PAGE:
A Dutch company has radically reshaped its business of recycling electronic waste in Africa.
In 2016, the company - Closing the Loop - began tagging a fee onto new devices purchased by its European clients, including major Dutch bank ABN Amro and the Dutch government.
The extra money from roughly $6 per phone and $18 per laptop now funds electronic-waste collections in a string of African countries...
...and ships it to a recycling facility in Italy.
This is Reinhardt Smit, the supply chain director of Closing the Loop:
''They purchase something called 'waste compensation' from us...That way they can say they are getting towards zero waste, they can involve their employees…all their employees with their mobile phones will know that this mobile phone will not contribute to waste in the world.''
Recovered metals are sold on the open market, or turned into jewelry.
This year, the company expects to book its second annual profit since 2016.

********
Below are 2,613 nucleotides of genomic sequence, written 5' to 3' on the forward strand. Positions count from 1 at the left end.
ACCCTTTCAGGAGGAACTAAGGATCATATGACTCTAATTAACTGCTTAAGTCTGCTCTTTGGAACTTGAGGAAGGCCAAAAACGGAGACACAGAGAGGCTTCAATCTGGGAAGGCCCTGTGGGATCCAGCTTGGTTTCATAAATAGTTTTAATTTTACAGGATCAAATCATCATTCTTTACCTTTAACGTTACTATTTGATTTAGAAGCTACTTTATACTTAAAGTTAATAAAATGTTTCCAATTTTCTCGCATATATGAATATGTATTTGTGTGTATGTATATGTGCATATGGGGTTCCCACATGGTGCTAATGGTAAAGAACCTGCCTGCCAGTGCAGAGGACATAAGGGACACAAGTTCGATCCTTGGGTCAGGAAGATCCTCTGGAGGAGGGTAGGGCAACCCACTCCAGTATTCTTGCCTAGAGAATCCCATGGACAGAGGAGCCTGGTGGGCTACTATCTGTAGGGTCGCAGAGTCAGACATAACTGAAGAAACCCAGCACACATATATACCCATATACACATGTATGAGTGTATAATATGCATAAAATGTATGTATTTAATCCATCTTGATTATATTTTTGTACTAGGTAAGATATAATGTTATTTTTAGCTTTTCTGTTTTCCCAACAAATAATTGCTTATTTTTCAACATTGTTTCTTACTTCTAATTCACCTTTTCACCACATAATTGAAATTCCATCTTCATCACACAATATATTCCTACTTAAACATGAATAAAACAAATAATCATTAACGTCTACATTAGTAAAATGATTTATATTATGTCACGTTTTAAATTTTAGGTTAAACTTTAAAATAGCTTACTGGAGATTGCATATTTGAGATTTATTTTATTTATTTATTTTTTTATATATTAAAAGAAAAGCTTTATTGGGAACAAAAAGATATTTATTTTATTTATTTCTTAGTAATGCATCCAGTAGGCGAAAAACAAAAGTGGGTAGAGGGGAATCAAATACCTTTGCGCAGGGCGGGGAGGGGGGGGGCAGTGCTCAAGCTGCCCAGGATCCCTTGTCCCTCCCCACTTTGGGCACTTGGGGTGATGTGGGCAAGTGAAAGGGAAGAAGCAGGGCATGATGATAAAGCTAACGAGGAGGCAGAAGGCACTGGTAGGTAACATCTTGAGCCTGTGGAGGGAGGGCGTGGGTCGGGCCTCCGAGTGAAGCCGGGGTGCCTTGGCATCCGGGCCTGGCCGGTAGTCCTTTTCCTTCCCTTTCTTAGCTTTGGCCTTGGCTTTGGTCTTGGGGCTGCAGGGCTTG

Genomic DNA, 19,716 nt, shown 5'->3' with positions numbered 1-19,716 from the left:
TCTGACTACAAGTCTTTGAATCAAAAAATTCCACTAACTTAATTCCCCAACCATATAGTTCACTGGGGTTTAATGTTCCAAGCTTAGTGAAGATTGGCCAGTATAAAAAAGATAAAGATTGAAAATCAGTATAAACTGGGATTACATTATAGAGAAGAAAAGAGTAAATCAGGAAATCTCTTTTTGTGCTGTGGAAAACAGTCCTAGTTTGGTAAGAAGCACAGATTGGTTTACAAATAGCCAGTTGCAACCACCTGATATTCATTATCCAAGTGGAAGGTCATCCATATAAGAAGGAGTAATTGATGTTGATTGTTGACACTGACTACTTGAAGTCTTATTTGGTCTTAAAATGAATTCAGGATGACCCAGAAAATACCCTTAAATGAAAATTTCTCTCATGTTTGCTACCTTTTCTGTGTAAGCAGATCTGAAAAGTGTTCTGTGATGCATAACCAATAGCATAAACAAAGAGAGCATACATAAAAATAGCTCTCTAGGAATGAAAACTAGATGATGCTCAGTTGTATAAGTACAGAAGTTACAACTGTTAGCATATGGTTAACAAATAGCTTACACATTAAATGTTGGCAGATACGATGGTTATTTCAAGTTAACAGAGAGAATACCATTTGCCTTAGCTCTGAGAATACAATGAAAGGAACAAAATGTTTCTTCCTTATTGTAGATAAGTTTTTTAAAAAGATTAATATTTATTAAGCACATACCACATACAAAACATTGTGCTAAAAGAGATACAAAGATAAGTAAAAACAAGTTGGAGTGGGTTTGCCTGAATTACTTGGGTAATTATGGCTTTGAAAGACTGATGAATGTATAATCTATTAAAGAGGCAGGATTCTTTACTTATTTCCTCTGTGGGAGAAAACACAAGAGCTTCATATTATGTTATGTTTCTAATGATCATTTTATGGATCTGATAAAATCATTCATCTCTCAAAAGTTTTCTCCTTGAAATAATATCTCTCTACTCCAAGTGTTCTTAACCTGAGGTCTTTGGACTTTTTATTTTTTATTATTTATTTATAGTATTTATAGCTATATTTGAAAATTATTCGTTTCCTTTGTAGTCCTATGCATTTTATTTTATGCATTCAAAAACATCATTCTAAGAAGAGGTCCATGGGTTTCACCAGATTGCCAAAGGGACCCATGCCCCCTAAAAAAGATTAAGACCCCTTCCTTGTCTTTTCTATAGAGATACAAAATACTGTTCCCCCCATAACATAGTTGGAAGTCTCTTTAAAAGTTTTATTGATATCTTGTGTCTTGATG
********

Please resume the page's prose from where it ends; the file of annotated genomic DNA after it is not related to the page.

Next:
Experts say this business model is promising but investing in recycling facilities closer to their source would be even better for the environment.
Smit said Africa currently still lacks the infrastructure needed to do that.
''There is no working financial system to collect waste, because waste is not valuable in the first sense."
In the meantime, Verde Impacto Nigeria, one of Closing the Loop's African partners said they are learning how to be more efficient in the recycling process.
"The first is that they give us these insights, this is how we can handle this material, this is how we can process it, this is how the scavengers can actually handle this process, so the relationship has been a 360 degrees relationship whereby they help in funding, they help in processes and all.''
E-waste is the fastest-growing source of household trash worldwide, according to the U.N.'s Global E-waste Monitor 2020.
It is projected that e-waste will hit 74 million metric tonnes by 2030.